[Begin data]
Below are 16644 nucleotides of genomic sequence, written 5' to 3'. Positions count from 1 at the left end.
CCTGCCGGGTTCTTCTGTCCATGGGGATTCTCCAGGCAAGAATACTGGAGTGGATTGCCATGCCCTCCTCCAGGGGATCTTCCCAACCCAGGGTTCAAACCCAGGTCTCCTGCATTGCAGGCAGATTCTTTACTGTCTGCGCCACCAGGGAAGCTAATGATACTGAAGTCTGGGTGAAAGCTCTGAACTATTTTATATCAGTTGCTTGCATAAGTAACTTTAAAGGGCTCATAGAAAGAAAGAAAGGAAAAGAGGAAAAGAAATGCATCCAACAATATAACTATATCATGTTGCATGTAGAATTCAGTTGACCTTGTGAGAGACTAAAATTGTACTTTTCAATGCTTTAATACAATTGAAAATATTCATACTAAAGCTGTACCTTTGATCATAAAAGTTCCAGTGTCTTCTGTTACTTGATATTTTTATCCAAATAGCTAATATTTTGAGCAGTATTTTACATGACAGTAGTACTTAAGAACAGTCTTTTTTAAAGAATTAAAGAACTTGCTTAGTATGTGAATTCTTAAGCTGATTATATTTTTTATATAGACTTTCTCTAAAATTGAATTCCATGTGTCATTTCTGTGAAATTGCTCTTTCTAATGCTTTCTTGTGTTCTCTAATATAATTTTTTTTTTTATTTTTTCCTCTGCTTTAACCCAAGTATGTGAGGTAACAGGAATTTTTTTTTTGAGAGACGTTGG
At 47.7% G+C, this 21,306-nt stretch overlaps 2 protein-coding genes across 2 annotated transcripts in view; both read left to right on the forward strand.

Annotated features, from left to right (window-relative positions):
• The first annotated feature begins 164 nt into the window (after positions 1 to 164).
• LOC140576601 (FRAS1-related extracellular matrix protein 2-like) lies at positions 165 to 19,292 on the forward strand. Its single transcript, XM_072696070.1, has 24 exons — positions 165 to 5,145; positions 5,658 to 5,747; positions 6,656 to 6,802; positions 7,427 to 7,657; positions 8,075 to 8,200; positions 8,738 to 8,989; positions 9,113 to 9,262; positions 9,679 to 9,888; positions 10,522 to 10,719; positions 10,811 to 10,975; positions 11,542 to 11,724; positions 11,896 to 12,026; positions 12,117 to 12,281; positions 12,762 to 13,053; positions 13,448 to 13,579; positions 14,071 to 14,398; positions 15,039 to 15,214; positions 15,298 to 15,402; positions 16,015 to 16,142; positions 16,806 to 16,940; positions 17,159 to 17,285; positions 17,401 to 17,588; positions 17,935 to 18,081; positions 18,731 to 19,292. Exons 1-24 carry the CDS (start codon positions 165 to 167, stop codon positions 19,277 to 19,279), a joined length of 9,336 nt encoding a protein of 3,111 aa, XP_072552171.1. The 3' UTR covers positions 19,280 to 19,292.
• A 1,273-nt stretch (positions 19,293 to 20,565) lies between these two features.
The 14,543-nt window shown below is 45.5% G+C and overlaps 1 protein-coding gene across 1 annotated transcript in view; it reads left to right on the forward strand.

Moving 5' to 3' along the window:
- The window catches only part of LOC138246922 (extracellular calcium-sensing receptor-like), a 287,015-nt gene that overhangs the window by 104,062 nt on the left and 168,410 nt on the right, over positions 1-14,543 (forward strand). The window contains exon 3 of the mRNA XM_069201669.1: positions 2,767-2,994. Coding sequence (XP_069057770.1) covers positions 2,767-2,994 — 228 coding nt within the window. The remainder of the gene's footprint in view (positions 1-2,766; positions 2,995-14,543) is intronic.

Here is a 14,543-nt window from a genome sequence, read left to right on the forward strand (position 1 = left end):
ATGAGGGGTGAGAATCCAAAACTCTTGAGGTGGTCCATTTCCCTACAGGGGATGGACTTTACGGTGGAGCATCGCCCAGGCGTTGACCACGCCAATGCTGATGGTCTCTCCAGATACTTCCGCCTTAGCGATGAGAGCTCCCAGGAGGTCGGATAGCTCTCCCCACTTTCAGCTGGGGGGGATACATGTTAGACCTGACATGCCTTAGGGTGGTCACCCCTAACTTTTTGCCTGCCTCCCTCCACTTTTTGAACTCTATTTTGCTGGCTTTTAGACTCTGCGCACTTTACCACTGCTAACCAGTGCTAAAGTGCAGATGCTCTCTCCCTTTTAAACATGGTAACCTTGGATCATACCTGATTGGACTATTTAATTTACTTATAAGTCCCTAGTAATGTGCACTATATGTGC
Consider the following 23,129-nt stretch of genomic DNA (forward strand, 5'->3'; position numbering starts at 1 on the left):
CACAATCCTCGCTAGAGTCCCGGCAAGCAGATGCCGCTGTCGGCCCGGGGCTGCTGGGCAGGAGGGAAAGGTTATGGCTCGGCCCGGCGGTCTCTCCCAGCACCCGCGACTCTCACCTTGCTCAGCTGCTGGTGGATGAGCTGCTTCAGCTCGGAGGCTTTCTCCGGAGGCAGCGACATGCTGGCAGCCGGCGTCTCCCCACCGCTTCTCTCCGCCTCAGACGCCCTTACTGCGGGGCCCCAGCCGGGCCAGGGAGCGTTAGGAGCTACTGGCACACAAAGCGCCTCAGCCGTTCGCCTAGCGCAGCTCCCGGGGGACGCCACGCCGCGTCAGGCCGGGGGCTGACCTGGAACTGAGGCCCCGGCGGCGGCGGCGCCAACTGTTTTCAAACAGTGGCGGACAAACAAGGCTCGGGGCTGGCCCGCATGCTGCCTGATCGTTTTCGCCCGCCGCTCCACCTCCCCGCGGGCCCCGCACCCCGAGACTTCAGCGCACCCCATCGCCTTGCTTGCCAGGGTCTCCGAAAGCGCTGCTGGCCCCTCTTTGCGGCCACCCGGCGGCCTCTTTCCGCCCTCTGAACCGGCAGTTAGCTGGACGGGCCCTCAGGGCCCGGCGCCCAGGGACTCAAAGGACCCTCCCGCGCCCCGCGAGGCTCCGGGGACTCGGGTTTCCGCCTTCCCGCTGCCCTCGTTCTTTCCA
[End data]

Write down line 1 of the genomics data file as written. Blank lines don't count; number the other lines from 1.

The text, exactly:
Below are 16644 nucleotides of genomic sequence, written 5' to 3'. Positions count from 1 at the left end.